Greatest Cities In The World Review: Roman Ruins

April 21, 2010 by  
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History or travelogue? It’s hard to say.

I mean, if you are going to present a history programme you should have the decency to walk archly around candle-lit churches and libraries whispering camply about dead monarchs, while accusing contemporary politicians of being unworthy of polishing Thomas Cromwell’s roundhead. Then popping up on Question Time accusing Scotland of being full of horrid little lepers. Griff Rhys Jones is a little too nice. And lightweight. Much too lightweight.

But then being the straight one from an unfunny comedy double act in the eighties, doesn’t qualify you to be a travel presenter either. Just turning up in a city, making twee remarks about the local traffic policemen in a nasally voice isn’t enough. Really you need to tour around the Tropic of Cancer or Capricorn or the Equator or something equally desperate. Or you need to go from pole to pole or do something in eighty days. A gimmick! I mean, even Ben Fogle cries all the way across the Atlantic in a rowboat, or cries all the way to the North Pole in a pair of skis. Griff Rhys Jones just grins.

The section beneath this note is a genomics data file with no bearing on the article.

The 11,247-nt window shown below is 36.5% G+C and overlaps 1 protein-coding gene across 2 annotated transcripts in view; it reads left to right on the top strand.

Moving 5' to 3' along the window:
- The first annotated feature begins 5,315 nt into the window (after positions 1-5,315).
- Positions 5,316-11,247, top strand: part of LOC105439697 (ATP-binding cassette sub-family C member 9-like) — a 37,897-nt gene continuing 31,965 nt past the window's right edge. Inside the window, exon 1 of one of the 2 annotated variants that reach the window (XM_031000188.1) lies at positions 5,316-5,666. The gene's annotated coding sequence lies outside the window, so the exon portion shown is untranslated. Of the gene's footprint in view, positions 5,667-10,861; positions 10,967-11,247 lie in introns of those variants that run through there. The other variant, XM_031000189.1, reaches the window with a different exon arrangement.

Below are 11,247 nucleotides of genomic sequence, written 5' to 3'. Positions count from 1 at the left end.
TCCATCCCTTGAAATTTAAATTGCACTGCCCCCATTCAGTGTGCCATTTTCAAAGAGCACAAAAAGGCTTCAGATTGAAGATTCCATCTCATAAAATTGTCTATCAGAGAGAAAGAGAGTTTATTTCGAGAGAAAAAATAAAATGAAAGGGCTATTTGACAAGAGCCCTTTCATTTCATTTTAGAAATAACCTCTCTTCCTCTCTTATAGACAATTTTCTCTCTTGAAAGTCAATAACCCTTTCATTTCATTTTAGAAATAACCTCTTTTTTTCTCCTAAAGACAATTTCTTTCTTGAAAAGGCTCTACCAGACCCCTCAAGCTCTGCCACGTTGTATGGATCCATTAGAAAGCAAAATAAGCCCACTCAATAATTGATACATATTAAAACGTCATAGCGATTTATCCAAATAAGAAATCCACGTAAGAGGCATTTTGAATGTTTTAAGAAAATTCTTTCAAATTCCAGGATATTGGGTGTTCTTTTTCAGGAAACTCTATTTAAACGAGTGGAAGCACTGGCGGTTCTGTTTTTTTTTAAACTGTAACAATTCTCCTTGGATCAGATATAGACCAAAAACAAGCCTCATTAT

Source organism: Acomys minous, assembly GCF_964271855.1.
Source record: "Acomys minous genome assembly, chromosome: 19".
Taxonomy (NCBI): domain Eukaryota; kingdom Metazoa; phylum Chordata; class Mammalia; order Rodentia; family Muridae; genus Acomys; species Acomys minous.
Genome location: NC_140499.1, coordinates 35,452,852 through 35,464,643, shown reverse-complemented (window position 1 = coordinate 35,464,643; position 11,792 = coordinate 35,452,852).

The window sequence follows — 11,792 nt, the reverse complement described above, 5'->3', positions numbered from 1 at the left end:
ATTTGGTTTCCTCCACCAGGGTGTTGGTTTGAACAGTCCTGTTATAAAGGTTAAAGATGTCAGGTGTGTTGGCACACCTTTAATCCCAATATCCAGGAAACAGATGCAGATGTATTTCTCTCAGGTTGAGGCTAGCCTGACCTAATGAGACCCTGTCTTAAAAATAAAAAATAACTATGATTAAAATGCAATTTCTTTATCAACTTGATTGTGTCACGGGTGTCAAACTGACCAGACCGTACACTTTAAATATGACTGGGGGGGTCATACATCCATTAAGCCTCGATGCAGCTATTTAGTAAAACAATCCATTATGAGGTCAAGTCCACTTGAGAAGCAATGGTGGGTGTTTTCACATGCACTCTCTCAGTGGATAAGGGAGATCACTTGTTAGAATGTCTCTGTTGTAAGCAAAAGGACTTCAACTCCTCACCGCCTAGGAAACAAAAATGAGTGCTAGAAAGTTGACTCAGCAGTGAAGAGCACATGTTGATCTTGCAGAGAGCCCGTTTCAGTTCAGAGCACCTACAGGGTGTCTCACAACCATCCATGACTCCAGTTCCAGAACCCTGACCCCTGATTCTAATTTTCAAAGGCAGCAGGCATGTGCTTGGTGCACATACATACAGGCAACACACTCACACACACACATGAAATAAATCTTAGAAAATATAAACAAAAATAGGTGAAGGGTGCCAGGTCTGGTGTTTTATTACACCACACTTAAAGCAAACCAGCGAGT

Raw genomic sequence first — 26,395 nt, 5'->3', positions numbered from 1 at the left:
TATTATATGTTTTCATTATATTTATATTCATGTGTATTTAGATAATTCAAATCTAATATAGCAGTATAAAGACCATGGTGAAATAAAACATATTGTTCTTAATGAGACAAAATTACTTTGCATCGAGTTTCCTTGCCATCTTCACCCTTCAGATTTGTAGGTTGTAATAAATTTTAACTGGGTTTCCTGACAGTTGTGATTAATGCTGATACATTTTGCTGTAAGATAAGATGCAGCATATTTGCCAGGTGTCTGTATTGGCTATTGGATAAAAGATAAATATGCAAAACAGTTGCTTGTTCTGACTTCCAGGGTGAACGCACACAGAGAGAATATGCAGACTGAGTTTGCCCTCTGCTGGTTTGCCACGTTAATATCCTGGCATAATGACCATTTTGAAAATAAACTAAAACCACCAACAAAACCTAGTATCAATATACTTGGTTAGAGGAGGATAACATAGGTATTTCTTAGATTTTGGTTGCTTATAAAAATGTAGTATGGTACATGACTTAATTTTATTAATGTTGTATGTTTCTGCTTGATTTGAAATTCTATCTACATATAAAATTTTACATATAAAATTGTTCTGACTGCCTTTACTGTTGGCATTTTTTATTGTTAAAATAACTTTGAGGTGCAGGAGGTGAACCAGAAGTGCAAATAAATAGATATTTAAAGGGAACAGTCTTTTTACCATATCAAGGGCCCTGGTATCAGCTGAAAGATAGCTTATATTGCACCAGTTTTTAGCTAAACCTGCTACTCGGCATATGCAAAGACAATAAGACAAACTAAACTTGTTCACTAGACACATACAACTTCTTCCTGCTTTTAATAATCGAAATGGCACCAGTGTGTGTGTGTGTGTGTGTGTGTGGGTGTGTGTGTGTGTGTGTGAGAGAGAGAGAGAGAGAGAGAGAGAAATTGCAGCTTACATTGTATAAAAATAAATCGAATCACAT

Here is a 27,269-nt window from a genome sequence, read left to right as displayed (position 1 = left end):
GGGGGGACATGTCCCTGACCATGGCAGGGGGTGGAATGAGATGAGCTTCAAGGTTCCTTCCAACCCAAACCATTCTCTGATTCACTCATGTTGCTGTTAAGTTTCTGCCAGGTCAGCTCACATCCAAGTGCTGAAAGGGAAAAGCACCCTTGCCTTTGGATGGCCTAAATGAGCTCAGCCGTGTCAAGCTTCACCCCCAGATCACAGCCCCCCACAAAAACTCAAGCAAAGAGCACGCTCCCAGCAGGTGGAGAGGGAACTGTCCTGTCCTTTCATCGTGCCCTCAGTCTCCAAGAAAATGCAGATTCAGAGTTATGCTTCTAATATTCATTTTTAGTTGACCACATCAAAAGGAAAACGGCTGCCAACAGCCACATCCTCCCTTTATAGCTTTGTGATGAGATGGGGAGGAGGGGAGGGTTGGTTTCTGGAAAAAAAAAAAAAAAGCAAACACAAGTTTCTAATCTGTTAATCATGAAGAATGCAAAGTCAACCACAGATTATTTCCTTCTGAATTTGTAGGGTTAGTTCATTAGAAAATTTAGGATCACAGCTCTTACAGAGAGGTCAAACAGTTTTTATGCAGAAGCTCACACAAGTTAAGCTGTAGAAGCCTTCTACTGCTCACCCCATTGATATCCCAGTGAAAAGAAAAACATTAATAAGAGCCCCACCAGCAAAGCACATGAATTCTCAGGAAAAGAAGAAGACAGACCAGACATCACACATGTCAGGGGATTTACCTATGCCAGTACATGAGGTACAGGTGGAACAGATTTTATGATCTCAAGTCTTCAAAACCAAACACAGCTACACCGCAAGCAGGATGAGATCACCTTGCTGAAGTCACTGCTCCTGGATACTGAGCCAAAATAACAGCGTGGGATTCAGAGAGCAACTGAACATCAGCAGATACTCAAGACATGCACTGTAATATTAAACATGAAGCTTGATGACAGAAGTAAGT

And if he’s not prepared to cry, then his gimmick needs to be a bit more rigorous than pitching up in Rome and making not terribly original observations about how the traffic is murderous, the coffee delicious and the church important. Kibbutz in the Gaza Strip with Griff Rhys Jones would be more impressive. Griff Rhys Jones’s Great North Korean River Crossings, would certainly rack up the tension. This programme is just dull.

Rome might be one of the world’s greatest cities; it’s certainly one of the most historic. But in his hands neither element is interestingly explored. Like an ill-advised tryst with one of Thailand’s most famous exotic residents, this programme is neither one nor t’other. Yet should Jones decide Bankok is one of the world’s greatest cities you can bet he’d take the excitement out of that too.